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By VINCE LUECKE, Editor
Lent is about here and while not everyone’s religious tradition observes the 40-day period before Easter, I suspect most people at least acknowledge its arrival.
It’s also true that not everyone follows the pattern of “giving up something” for Lent, just as most of us don’t kick up our heels in Mardis Gras style before Ash Wednesday’s arrival.
When it came to Lent, I grew up in an observant household where Ash Wednesday and the subsequent Fridays of Lent meant salmon patties, cod squares, tuna salad and catfish. I can still recall the smell of fish each Friday and going to church for Stations of the Cross services. I guess the memories are most fond because life seemed simpler and maybe even better back then.
One of the benefits of being a child in a good home is not knowing just how the world works, at least its challenging parts.
I try to keep some of those Lenten traditions, such as abstaining from meat on Fridays and going to church at least a little more often.
I also try to be a little more giving with time and money. Instead of throwing my spare change into a cookie jar for some future splurge, I save it during Lent and give it to some charity that helps the hungry. I’m sure other churches do the same thing.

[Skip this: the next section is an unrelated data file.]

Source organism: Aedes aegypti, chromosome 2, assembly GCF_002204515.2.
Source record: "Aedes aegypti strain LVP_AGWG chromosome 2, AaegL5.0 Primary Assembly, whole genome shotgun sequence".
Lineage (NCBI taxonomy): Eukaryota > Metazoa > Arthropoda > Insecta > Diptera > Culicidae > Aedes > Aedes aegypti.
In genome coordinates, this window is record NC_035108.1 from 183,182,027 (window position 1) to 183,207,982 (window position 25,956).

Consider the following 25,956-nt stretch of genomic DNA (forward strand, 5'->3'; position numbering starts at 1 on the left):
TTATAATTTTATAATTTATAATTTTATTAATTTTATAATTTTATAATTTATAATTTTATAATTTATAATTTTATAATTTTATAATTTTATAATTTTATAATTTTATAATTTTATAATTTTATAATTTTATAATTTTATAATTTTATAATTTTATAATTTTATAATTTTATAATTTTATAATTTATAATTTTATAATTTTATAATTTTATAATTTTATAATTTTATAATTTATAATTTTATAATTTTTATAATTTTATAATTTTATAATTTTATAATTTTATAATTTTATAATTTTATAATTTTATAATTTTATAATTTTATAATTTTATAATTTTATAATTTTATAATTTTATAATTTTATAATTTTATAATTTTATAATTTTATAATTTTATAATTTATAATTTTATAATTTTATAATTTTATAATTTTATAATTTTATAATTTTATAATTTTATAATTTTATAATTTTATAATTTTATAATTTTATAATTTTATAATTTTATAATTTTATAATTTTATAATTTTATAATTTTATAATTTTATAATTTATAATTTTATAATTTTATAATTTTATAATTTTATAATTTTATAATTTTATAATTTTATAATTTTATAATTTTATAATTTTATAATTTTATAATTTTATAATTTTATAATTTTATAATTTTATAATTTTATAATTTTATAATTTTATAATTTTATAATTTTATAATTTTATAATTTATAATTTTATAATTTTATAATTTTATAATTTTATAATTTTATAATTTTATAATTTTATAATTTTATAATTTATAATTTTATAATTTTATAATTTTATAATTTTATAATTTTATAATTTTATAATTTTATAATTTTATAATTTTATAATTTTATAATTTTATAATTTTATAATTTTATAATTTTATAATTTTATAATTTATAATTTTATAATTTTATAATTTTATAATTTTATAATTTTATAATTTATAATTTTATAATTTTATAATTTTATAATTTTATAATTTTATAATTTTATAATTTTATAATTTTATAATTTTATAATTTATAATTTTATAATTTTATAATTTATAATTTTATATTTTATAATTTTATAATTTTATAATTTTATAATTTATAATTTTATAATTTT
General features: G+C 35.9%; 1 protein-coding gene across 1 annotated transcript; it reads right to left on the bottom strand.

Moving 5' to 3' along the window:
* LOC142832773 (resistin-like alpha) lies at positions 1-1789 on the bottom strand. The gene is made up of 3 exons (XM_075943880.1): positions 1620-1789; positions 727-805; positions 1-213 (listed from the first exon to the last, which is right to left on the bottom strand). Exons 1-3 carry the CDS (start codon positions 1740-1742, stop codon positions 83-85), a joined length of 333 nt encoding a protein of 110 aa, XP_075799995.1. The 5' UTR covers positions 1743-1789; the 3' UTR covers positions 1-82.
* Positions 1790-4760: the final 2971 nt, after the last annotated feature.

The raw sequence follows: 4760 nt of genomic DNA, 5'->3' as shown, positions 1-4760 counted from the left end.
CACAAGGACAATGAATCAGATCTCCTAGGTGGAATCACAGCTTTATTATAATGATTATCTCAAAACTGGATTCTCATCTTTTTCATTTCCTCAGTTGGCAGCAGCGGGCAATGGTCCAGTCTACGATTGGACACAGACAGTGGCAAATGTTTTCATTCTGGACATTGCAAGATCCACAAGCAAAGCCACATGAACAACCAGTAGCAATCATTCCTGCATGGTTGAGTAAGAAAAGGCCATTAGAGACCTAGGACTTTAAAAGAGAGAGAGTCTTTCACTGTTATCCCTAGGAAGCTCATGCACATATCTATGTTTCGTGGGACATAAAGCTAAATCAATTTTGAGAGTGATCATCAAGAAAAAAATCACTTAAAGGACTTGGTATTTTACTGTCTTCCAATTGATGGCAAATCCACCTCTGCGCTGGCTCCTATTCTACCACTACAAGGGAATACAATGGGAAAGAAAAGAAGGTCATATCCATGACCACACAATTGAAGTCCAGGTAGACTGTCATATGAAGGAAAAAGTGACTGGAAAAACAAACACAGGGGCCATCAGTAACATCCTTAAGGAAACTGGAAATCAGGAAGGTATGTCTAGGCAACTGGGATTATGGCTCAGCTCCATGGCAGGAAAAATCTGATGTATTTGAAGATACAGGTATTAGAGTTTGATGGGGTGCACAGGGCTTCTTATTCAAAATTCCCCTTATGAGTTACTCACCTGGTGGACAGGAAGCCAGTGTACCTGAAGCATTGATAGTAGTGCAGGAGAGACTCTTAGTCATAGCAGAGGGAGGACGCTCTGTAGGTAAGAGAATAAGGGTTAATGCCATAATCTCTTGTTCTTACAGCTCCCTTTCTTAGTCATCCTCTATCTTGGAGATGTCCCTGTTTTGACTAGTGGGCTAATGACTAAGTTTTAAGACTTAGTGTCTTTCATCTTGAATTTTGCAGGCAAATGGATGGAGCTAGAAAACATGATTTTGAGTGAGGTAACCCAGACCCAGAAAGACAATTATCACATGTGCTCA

There are local ways of doing the same thing. I know friends who eat out most Friday evenings. During Lent, however, every other week is supper at home and they take what they otherwise would have spent and give it to a local charity.
It’s not the size of what we sacrifice or give up that counts, but the spirit behind it. A few dollars can go a long ways in buying bulk food.
I’ve tried to keep with my New Year’s resolutions of giving more time to others and that will continue during Lent. I’m one of three co-teachers who help with freshman religious-ed class at St. Paul’s Church most Sundays. I must have forgotten what being a freshman is like and my patience has been tried. That’s probably a good thing.
Lent is also a time to remember our mortality, even as spring approaches and nature comes to life so dramatically. In some traditions such as the one I grew up with, the priest sprinkles or smudges ashes with the words, “Remember you are dust and to dust you shall return.”
That’s not the cheeriest way to cap a column, but as we all know, it’s a reality we can’t run from.
Bring on Lent!